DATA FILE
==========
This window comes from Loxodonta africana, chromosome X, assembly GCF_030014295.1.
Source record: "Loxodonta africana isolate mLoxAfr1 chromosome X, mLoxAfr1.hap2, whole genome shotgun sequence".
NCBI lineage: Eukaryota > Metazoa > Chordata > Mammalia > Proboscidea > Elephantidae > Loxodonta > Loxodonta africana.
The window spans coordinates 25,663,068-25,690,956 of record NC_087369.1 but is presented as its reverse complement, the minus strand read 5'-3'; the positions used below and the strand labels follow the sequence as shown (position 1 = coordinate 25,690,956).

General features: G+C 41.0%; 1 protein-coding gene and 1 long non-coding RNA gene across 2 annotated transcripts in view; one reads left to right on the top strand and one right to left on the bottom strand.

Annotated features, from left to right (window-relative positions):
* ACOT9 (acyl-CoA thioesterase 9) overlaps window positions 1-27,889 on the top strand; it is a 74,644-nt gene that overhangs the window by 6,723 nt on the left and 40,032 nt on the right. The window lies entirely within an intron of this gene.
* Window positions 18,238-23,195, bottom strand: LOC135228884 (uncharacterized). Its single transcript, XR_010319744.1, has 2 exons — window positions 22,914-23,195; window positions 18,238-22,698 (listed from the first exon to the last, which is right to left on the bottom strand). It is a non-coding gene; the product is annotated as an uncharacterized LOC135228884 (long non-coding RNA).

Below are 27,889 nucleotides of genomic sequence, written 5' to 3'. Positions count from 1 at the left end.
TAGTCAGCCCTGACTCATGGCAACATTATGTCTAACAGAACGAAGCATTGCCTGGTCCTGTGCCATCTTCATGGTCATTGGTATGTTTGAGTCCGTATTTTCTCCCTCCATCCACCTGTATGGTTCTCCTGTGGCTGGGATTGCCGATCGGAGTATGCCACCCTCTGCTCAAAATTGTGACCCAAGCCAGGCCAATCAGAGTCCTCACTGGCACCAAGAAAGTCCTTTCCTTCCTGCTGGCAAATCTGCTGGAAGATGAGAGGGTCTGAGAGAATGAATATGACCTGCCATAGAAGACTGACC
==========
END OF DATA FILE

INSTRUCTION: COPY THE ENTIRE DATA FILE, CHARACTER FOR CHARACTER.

This window comes from Loxodonta africana, chromosome X, assembly GCF_030014295.1.
Source record: "Loxodonta africana isolate mLoxAfr1 chromosome X, mLoxAfr1.hap2, whole genome shotgun sequence".
NCBI lineage: Eukaryota > Metazoa > Chordata > Mammalia > Proboscidea > Elephantidae > Loxodonta > Loxodonta africana.
The window spans coordinates 25,663,068-25,690,956 of record NC_087369.1 but is presented as its reverse complement, the minus strand read 5'-3'; the positions used below and the strand labels follow the sequence as shown (position 1 = coordinate 25,690,956).

General features: G+C 41.0%; 1 protein-coding gene and 1 long non-coding RNA gene across 2 annotated transcripts in view; one reads left to right on the top strand and one right to left on the bottom strand.

Annotated features, from left to right (window-relative positions):
* ACOT9 (acyl-CoA thioesterase 9) overlaps window positions 1-27,889 on the top strand; it is a 74,644-nt gene that overhangs the window by 6,723 nt on the left and 40,032 nt on the right. The window lies entirely within an intron of this gene.
* Window positions 18,238-23,195, bottom strand: LOC135228884 (uncharacterized). Its single transcript, XR_010319744.1, has 2 exons — window positions 22,914-23,195; window positions 18,238-22,698 (listed from the first exon to the last, which is right to left on the bottom strand). It is a non-coding gene; the product is annotated as an uncharacterized LOC135228884 (long non-coding RNA).

Below are 27,889 nucleotides of genomic sequence, written 5' to 3'. Positions count from 1 at the left end.
TAGTCAGCCCTGACTCATGGCAACATTATGTCTAACAGAACGAAGCATTGCCTGGTCCTGTGCCATCTTCATGGTCATTGGTATGTTTGAGTCCGTATTTTCTCCCTCCATCCACCTGTATGGTTCTCCTGTGGCTGGGATTGCCGATCGGAGTATGCCACCCTCTGCTCAAAATTGTGACCCAAGCCAGGCCAATCAGAGTCCTCACTGGCACCAAGAAAGTCCTTTCCTTCCTGCTGGCAAATCTGCTGGAAGATGAGAGGGTCTGAGAGAATGAATATGACCTGCCATAGAAGACTGACC